Hedgehog Hibernation

In Issue 2 of Scotland Grows magazine, Moira Grant, who is a Hedgehog Champion with the British Hedgehog Preservation Society/Peoples’ Trust for Endangered Species, gave us tips for what we as gardeners could do to help the declining hedgehog population. Here, she explains the hibernation stage of hedgehogs and, again, what we can do to help at this time of year.

Hedgehogs should currently be hibernating in their winter nests, although they are not in fact sleeping but their metabolism has slowed almost to a standstill. If you see one lying out in the open, it is not hibernating but sick and in need of immediate help by getting it to the SSPCA or a rescue. 

Favourite sites for winter nests are under hedges and roots of trees, in piles of brushwood, inside compost heaps or in old rabbit burrows, and underneath timber buildings and sheds. The nest itself is ramshackle in appearance but well constructed from old dry leaves, grass, and other vegetation and can be up to 50cm (20 inches) thick.

Most hedgehogs seem to wake up fairly frequently during their hibernation but rarely leave their nests. These arousals last a day or two and, although generally unprompted, they may be caused by a disturbance or unexpectedly hot weather.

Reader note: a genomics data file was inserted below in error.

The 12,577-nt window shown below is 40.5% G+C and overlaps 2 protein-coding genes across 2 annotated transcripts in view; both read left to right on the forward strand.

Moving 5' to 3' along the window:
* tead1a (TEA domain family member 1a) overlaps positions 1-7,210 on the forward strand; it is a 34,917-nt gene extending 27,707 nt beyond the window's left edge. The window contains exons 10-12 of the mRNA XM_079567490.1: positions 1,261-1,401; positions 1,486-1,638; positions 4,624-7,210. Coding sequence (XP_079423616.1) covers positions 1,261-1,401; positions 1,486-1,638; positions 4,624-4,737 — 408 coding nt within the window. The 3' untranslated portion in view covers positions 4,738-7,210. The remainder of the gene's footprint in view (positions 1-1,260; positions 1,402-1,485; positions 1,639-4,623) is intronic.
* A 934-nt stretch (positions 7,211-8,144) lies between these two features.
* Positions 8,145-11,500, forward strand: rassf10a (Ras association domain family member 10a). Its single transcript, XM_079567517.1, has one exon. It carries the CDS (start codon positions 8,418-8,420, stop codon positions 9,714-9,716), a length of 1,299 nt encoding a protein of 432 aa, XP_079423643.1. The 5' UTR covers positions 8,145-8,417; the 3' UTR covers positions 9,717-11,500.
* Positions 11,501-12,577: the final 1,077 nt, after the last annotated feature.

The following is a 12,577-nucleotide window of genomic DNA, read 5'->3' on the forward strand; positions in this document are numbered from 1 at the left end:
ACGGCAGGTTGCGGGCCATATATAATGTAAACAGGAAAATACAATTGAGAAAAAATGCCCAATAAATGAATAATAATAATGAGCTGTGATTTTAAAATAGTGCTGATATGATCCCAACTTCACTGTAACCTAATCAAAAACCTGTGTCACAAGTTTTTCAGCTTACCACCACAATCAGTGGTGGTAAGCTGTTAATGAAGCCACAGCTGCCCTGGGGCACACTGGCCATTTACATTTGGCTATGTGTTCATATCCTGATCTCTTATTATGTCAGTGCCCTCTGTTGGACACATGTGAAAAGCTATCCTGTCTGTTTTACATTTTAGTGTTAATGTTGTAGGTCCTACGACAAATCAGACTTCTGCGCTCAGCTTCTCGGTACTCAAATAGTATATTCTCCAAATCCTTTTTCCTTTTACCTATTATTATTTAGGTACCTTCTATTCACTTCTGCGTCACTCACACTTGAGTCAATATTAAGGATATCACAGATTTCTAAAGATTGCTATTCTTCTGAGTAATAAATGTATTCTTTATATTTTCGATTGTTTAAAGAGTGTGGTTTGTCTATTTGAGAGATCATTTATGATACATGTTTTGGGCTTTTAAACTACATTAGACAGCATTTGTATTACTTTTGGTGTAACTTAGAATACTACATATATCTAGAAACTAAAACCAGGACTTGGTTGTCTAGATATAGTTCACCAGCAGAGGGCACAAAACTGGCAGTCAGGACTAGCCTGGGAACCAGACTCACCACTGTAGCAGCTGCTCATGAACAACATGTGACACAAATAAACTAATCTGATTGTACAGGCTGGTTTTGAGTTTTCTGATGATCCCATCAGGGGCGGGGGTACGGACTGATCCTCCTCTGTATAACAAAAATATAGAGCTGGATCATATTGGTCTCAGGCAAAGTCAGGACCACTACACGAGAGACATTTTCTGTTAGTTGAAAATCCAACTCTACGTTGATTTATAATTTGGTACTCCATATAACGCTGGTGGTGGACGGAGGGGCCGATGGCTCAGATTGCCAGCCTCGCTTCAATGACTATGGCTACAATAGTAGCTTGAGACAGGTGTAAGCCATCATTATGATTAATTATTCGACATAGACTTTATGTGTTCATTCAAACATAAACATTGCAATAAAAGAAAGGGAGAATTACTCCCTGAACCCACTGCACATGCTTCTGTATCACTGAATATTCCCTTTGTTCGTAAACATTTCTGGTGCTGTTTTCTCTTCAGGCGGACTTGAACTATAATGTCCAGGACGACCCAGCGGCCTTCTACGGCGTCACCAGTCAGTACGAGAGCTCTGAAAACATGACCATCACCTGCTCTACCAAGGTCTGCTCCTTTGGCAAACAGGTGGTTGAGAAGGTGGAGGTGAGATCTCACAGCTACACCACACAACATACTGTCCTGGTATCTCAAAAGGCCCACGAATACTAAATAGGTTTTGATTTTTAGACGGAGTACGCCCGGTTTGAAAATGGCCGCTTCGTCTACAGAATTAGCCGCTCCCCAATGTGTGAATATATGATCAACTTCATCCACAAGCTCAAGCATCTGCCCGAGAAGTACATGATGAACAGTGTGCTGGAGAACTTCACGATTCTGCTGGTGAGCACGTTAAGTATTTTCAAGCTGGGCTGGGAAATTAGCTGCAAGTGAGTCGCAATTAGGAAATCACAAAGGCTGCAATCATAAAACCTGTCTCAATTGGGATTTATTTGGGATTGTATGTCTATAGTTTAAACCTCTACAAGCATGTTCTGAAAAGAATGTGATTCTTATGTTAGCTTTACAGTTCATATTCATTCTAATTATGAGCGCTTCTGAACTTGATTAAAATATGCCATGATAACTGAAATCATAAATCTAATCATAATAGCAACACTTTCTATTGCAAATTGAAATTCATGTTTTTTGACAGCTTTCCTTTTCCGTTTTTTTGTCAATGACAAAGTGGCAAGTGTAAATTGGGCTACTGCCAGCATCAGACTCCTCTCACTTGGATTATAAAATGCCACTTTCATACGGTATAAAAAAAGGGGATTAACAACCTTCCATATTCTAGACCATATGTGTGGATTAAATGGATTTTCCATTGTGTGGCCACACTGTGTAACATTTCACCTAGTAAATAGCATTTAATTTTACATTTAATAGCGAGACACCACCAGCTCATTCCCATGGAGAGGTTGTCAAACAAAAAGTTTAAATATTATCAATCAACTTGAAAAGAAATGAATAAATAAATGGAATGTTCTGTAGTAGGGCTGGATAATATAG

They are also at particular risk if the air temperature falls too low. If, for example, we reach temperatures below freezing point, ice crystals may form in their blood. If the environment cools below this temperature, their body functions have to “switch on” again and this may rouse them to activity.

If you know or suspect that a hedgehog is nesting in your garden, please do not be tempted to investigate as disturbance could prove fatal in cold temperatures. 

Hibernation usually ends about mid-March to early-April but this may vary in years with exceptional weather conditions. When they awake, they are weak and in need of good food and water. 

At Forth Hedgehog Hospital where I volunteer, we have a large number of hogs which we over-winter in unheated hutches to allow them to hibernate before they are released as close as possible to where they were found, if safe to do so. 

Some of our patients because of their condition are, however, unable to be fully returned to the wild and we are always looking for completely enclosed large walled gardens where they can live with support in feeding. Walls need to be sufficiently high for them to be unable to climb up, as they can be little Houdinis and can even use ivy as a stepladder! If you think your garden might be suitable and you are in reasonable travelling distance from Rosyth then please message Forth Hedgehog Hospital on Facebook or email queries@hedgehoghospital.org.uk, with photos if possible. We are grateful for all support in helping to conserve these special little mammals.

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